Since premiering in 2007, Mad Men has catapulted becoming one of the greatest television dramas of all time, with a sophisticated cast, impeccable wardrobe and enchanting soundtrack, Mad Men has built a rapport with audience all around the world. Whether your connection begins with the great Don Draper (Jon Hamm) or the uneasy Peggy Olson (Elisabeth Moss) Mr.Draper’s young secretary or the ambitious Pete Campbell (Vincent Kartheiser) audiences are immediately given a personality they can connect to, and hopefully step into the shoes of as they try to make it big in the big city!
From the very start, audiences are romanced by the music played to set the stage as old classic jazz and crooner music echoes throughout the opening scene, immediately displaying Don Draper smoking a cigarette an act usually associated with an individual who is ‘cool.’ For those interested in fashion you cannot help but take in the attire worn by Don Draper as well as the rest of the men at Sterling Cooper Advertising Agency. The traditional American Brooks Brothers and Ralph Lauren suits are displayed by all characters however all worn differently to say the least, Mr. Draper tends to wear patterned colours and nothing to obscure in a way to prove his superiority as well as his individualism and age, furthermore, his masculinity as a proven man in the business and not someone that has to prove himself in the office. On the other hand, the ambitious and young Pete Campbell leans towards more of an edgy style at the time, initially with a navy blue suit and an obscure tie and tie clip, Pete Campbell projects himself as a young showman, someone looking for his big break giving all those in the audience who have wanted to still the show a real character to seek their teeth into. But it is not just the wardrobe that allows the male demographic to find a connection with the characters, its also the psychological issues endured by each men subtly in the first episode which also gives individuals an avenue to discover a connection.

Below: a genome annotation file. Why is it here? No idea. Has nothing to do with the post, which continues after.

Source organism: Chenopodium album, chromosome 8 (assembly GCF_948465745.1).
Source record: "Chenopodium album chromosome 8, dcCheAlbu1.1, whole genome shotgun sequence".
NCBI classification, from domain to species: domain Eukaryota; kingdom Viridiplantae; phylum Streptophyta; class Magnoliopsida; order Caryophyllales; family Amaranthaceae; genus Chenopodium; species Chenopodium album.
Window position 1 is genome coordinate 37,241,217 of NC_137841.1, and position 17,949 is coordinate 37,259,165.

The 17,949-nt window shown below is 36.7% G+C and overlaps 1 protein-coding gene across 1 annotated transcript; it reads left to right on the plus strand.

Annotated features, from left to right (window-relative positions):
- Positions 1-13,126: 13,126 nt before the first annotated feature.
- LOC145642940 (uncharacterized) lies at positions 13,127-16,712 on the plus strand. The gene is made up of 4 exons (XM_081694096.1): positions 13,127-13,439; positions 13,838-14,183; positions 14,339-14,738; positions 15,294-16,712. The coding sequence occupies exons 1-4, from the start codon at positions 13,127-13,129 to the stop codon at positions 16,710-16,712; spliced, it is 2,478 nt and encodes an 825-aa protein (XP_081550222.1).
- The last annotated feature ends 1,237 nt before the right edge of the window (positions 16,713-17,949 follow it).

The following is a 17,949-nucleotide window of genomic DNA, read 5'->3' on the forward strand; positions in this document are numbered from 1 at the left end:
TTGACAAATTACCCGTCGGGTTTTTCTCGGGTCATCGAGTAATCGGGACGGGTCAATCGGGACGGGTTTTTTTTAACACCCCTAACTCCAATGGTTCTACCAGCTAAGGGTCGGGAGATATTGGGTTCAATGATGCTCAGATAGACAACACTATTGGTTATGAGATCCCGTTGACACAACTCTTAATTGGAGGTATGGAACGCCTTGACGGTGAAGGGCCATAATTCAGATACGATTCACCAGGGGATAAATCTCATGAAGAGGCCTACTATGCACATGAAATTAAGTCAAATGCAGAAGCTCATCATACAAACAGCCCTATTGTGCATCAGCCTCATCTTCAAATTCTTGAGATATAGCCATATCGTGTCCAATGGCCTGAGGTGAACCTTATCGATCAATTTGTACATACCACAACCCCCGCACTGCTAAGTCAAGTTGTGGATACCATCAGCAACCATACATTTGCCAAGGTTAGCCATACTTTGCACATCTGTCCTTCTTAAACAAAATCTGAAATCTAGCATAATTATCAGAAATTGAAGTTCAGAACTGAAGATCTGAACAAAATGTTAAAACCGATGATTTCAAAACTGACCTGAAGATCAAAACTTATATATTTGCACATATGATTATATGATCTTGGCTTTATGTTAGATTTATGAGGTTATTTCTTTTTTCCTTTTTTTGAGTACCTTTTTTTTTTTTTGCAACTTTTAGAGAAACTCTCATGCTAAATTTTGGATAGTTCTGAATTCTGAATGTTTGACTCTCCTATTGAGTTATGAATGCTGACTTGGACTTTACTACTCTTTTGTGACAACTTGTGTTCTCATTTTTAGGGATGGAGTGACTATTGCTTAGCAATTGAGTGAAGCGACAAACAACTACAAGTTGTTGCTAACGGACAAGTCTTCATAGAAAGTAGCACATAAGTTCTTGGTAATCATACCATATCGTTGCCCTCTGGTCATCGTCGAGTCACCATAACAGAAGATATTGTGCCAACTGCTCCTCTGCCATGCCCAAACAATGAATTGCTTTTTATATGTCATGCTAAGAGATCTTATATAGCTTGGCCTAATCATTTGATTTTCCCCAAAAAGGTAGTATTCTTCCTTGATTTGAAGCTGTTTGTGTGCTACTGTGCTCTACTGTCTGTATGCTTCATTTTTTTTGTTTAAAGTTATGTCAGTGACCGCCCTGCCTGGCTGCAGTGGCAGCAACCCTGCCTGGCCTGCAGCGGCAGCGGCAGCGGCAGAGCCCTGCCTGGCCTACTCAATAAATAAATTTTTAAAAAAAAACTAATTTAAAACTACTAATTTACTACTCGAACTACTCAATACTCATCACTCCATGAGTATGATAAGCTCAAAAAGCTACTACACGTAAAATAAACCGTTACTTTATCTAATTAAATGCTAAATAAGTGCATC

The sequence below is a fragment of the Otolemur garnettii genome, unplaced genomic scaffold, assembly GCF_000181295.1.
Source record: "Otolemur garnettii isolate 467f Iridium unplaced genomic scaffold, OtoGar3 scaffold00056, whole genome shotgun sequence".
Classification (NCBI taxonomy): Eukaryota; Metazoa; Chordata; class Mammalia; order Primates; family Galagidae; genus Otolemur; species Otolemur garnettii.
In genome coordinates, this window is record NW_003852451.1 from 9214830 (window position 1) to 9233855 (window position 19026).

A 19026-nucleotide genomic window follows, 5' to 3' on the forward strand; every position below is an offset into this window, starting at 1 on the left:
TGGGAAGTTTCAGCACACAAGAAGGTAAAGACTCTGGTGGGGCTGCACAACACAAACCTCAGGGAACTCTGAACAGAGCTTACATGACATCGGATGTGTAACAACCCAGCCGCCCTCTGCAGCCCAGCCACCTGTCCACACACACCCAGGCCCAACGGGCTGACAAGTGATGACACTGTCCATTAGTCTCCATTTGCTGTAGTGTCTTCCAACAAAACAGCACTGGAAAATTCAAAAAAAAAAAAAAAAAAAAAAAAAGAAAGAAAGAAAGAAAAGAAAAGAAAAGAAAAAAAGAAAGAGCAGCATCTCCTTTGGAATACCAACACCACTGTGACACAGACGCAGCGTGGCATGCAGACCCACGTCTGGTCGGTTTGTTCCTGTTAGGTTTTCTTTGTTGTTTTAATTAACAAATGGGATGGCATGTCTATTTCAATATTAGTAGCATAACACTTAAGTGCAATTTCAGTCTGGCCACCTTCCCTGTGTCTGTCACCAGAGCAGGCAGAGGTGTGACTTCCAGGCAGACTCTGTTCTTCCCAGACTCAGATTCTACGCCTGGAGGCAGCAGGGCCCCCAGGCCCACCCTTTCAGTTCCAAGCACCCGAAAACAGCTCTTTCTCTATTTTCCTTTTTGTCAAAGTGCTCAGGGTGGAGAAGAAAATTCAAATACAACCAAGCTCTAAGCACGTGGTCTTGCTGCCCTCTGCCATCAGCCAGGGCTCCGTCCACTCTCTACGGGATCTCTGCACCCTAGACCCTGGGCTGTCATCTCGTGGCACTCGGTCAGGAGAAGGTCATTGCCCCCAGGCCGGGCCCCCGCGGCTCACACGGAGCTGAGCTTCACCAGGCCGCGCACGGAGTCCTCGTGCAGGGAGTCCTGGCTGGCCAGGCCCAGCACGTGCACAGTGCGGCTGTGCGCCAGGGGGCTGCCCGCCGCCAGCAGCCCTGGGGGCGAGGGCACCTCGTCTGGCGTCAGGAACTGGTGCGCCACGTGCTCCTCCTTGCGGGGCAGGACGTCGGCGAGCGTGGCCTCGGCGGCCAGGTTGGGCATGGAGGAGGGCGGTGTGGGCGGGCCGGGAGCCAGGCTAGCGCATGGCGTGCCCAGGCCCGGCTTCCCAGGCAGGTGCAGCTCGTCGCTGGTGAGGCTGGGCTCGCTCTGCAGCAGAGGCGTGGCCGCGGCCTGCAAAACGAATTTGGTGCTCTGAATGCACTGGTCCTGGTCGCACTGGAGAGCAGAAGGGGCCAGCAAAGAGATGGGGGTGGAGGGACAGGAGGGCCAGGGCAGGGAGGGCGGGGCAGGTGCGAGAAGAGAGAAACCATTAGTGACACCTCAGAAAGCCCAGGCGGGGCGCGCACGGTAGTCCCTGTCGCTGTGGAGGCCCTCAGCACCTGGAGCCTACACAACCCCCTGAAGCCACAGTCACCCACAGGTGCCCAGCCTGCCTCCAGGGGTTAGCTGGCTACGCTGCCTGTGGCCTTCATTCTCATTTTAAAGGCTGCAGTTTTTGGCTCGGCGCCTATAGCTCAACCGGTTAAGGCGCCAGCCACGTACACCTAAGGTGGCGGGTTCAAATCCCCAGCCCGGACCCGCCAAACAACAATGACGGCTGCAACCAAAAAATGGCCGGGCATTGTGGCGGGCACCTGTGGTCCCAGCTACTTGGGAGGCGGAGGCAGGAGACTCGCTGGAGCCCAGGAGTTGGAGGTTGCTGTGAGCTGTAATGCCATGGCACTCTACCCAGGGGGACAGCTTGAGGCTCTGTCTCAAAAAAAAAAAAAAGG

Whether it is the slow dissolving of an aspirin or fixation with a fly stuck in a light, Don Draper is a character trapped in a jungle. As Mr. Draper focuses on the dissolving of an aspirin, feeling as if he should be the one in that glass of water instead, the audience is dragged into Mr.Draper’s world of stress and uneasiness as he prepares himself for the deal of a lifetime. However when he does succeed, Mr.Draper’s masculinity and confidence is regained displaying to not only the people in the meeting (particularly Pete Campbell) but also to the viewer’s that Don Draper is still the top dog in the business and consequently the television series. Where as Pete Campbell projects confidence early on but once Don Draper shows his superiority, we are shown an individual with a fake sense of confidence one that knows he cannot compete with such a man like Don Draper. Pete tries to indulge and regain his manliness through the use of sexually harassing women and continues his attempt to commit adultery (in which we are left to believe he succeeds by the end of the episode) to reassure his role as a man yet we still know he plays second best to Don Draper.
However, it is not only the Men that make this television show what it is, the Women particularly the young Peggy Olson gives women an avenue to connect with and hopefully aspire to as she differs from the other women displayed in the episode. The women of Mad Men initially are shown as sexually desired objects, using their looks and charm to get higher up corporate ladder, an image women of today’s society would outrage over if having to be such an object. However with the inclusion of Peggy, the audience can almost certainly mark out the differences and realise in the upcoming episodes she is a girl who is ready to shake up the place of Mad Men and not follow the sexually desired stereotype cloned by each woman in the office, this allows not only respect for the character of Peggy but an interest to watch her grow and evolve to see how she does intend become different from the others.
Whether it is the wardrobe, soundtrack, or sophisticated and very attractive characters, Mad Men gives audiences an avenue to really take in the lifestyle of the 1950s and 1960s. Furthermore, with the abundance of personalities in reference to the television show’s characters, spectators can put themselves in the shoes of those involved in the show, to feel like they are going through these struggles and successes seen throughout Mad Men.